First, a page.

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Whether working the First City Players stage or strolling down Hollywood Boulevard, Skyler Joy always knew she wanted to be an actress.

Heather Lende describes her first three books about life and work in Haines as "love letters" to that Southeast Alaska community, but her most recent work strikes a different tone, drawing inspiration from a dramatic term on the Haines Borough Assembly.

After closing its doors to the public to help fight the spread of COVID-19, the Main Street Gallery will next month again allow in-person visitations and receptions with precautions in place.

Despite the fact that June is nearly halfway over, there is still plenty of time left in the summer season to enjoy the great outdoors — and a short cabin getaway might be the perfect place to start.

Whether under the glow of stage lights or broadcast from far away, the show must go on for First City Players.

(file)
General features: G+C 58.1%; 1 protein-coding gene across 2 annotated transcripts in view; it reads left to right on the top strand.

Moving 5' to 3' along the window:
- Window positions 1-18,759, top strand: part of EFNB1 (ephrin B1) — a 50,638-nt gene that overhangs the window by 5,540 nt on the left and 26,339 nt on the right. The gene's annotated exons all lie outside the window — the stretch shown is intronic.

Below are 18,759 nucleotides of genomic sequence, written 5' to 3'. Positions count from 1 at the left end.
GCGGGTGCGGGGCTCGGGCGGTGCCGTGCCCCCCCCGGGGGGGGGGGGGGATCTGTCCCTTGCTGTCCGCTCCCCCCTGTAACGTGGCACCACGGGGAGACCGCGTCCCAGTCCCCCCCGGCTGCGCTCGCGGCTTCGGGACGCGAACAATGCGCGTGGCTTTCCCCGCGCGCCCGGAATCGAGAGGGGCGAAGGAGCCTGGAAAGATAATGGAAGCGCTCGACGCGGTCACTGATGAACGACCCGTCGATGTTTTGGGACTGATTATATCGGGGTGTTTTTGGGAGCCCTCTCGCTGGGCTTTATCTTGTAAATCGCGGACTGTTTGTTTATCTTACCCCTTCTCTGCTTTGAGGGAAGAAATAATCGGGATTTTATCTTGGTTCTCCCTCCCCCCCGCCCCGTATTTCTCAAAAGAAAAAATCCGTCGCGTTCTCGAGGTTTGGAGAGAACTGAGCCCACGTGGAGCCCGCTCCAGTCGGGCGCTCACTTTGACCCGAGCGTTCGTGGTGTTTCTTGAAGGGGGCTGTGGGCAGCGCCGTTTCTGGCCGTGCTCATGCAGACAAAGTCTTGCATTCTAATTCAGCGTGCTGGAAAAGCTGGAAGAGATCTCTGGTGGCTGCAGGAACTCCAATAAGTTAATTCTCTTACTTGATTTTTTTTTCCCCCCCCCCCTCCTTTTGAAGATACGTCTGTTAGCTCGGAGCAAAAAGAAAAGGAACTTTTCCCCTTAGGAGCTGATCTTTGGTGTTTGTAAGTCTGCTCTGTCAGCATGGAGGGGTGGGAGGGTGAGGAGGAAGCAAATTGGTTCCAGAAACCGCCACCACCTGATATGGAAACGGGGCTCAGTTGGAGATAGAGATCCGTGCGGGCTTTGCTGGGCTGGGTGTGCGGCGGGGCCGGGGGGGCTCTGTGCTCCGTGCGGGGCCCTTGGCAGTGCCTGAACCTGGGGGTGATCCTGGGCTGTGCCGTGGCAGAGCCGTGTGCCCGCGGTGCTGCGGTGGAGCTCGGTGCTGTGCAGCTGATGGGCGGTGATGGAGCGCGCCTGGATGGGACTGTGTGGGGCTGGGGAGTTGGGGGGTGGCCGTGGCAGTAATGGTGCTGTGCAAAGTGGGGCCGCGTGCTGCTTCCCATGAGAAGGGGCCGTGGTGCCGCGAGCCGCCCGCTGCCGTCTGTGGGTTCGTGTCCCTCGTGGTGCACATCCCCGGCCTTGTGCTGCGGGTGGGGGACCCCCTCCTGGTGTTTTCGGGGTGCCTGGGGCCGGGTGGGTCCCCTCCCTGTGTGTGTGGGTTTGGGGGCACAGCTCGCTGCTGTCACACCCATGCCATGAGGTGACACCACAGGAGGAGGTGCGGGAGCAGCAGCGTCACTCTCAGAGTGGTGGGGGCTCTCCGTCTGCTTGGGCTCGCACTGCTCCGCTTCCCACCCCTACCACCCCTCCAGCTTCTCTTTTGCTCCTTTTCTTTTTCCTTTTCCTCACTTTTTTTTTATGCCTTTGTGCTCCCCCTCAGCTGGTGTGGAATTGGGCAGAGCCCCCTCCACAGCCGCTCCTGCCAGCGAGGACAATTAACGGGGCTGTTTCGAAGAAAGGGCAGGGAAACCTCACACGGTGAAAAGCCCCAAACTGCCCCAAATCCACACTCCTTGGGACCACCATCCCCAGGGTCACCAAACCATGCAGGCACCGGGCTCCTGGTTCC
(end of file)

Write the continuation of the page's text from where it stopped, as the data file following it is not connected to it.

May is halfway over, but the time for berry picking is just getting started — which is why the University of Alaska Southeast Ketchikan chose berries as the topic of the latest “AskUAS” lecture.

The latest presentation in the “AskUAS” lecture series was held virtually on Thursday evening, capping a sunny spring day that drove many people outside — fitting weather for the night’s topic of berries.

Ketchikan has been “hunkering down” for more than a month now, and numerous community organizations have jumped at the opportunity to make sure people can stay connected and entertained while fighting the spread of the coronavirus — for Ketchikan Museums, this means bringing exhibits online …

Whether donning dresses and suits or rocking a pair of pajamas and slippers, anyone can leave the coronavirus crisis behind for a night of music, dancing and memories during a virtual prom this weekend.

After just beginning the casting process for a spring production, First City Players’ usual bustle of activity was brought to a standstill by the spread of the novel coronavirus to Ketchikan this past month.